Bremain in Spain’s Sue Wilson says she Agrees with Nigel Farage

Bremain in Spain’s Sue Wilson says she Agrees with Nigel Farage

Lest we forget what he said…

Sue Wilson, Chair of Bremain in Spain, a group campaigning for the UK to remain in the European Union and to protect the rights of British migrants living in Spain, comments on Nigel Farage’s suggestion re holding a second referendum on the UK’s membership of the EU.

She says: “When I first read Nigel Farage’s comments last week regarding a second referendum, I thought there was a mistake. When it became clear that he really was advocating giving the British public another bite at the apple, I couldn’t help being suspicious of his motives. Could Farage really believe the Leave camp would win if we re-ran the referendum or was this just another publicity stunt? When Aaron Banks then reiterated Farage’s call, I wondered about their intentions. Are they really so confident about the outcome, despite the swing towards Remain in many recent polls?”

She continues: “It seems that Farage’s suggestion is for another in/out referendum – not something I would personally advocate. However, I support the idea of another referendum once the outline of a deal is known. Or, as Vince Cable describes it, a referendum on the facts.”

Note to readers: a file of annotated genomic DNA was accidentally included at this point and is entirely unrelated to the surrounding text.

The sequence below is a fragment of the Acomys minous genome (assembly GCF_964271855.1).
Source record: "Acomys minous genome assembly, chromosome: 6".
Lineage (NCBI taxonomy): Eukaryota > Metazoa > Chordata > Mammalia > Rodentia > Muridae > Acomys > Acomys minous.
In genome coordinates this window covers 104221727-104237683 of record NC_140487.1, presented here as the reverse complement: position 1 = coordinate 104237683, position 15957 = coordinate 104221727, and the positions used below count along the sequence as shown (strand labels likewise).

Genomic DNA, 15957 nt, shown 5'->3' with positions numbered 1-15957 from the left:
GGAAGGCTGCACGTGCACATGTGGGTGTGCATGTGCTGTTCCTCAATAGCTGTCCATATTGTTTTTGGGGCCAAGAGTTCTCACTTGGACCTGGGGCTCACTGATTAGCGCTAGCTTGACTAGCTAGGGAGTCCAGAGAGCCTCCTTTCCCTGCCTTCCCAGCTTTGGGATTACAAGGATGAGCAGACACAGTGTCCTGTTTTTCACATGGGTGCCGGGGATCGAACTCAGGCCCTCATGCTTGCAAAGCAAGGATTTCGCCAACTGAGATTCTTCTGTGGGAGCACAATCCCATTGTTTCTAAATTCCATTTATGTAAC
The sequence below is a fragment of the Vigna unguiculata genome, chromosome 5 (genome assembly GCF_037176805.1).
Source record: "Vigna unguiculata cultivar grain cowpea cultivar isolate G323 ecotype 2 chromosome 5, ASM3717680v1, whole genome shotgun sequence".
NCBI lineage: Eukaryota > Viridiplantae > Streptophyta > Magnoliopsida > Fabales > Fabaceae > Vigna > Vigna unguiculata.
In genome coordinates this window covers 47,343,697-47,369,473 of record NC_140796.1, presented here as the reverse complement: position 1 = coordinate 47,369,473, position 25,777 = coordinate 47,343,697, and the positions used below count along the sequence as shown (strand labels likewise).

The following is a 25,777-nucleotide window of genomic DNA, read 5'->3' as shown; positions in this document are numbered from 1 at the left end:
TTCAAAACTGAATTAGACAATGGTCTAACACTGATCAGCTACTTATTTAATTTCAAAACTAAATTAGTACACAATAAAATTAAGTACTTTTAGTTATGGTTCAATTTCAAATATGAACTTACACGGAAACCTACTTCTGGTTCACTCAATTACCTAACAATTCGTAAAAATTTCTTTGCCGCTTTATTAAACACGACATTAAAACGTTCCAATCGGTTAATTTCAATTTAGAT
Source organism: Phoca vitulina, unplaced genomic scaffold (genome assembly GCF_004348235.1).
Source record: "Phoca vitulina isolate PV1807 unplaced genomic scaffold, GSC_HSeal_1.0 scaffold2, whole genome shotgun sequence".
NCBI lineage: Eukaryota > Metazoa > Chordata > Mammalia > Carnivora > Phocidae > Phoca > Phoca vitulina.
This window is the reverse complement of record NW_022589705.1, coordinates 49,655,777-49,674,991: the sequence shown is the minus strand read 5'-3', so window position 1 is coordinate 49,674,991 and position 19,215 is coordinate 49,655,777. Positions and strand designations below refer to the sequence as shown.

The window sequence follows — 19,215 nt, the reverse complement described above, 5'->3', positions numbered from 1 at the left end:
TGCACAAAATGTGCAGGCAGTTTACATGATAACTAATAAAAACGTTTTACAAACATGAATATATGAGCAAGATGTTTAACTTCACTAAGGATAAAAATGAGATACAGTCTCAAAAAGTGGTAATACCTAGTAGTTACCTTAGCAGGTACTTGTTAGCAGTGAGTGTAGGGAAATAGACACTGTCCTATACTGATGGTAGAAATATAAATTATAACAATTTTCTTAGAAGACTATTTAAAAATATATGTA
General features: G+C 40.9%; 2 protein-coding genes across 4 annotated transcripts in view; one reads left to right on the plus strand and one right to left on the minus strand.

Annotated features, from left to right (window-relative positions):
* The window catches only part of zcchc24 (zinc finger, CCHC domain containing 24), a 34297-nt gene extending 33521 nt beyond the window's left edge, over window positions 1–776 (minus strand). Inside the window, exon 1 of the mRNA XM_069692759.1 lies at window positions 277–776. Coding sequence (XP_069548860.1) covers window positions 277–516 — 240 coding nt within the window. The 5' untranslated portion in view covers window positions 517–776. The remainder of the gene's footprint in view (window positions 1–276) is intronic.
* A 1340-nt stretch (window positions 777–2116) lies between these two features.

“One thing that may have surprised Farage, despite some backpedalling on his part, was the wholehearted support for a second referendum from Remain supporters, such as Lord Adonis and Nick Clegg. This led to a flurry of activity on social media. While the Remain movement’s attitude was ‘bring it on’, the Leavers, by comparison, were remarkably silent on the subject.”

Read the full story in EUbusiness

Brits Living in the EU are Not Reassured

Brits Living in the EU are Not Reassured

Reply to PM’s letter to Brits in the EU…

Dear Theresa May,

Your Christmas message to ‘UK nationals living in Europe’ sought to reassure us.

We are not reassured.

Firstly, please stop the pretence that Brits in the EU have been your first priority from the very beginning and, incidentally, we do not refer to ourselves as “expats”.

We are immigrants, no different or better than any other EU citizen that has chosen to live in another EU country.

Had you really wanted to protect us, you would have accepted the EU’s initial offer on citizens’ rights. Instead, in an effort to remove rights and freedoms from EU citizens in the UK, you came back with a significantly inferior offer, which resulted in a downgrading of the EU offer.